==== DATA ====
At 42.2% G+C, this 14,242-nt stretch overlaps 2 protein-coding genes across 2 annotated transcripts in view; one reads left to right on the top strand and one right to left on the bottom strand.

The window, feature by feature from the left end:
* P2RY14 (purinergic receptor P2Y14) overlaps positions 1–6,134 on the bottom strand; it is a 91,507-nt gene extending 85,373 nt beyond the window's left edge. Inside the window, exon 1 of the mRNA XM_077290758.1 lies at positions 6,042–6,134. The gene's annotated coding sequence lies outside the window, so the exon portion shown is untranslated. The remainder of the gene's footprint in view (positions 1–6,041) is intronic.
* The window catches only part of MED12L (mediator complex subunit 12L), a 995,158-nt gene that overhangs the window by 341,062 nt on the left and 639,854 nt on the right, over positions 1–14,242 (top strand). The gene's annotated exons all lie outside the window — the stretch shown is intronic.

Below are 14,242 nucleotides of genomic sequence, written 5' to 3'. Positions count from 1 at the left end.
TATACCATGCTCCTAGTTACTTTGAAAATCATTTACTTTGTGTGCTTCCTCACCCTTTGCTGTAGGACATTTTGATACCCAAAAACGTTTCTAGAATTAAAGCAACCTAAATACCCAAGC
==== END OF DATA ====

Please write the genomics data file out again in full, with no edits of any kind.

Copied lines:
At 42.2% G+C, this 14,242-nt stretch overlaps 2 protein-coding genes across 2 annotated transcripts in view; one reads left to right on the top strand and one right to left on the bottom strand.

The window, feature by feature from the left end:
* P2RY14 (purinergic receptor P2Y14) overlaps positions 1–6,134 on the bottom strand; it is a 91,507-nt gene extending 85,373 nt beyond the window's left edge. Inside the window, exon 1 of the mRNA XM_077290758.1 lies at positions 6,042–6,134. The gene's annotated coding sequence lies outside the window, so the exon portion shown is untranslated. The remainder of the gene's footprint in view (positions 1–6,041) is intronic.
* The window catches only part of MED12L (mediator complex subunit 12L), a 995,158-nt gene that overhangs the window by 341,062 nt on the left and 639,854 nt on the right, over positions 1–14,242 (top strand). The gene's annotated exons all lie outside the window — the stretch shown is intronic.

Below are 14,242 nucleotides of genomic sequence, written 5' to 3'. Positions count from 1 at the left end.
TATACCATGCTCCTAGTTACTTTGAAAATCATTTACTTTGTGTGCTTCCTCACCCTTTGCTGTAGGACATTTTGATACCCAAAAACGTTTCTAGAATTAAAGCAACCTAAATACCCAAGC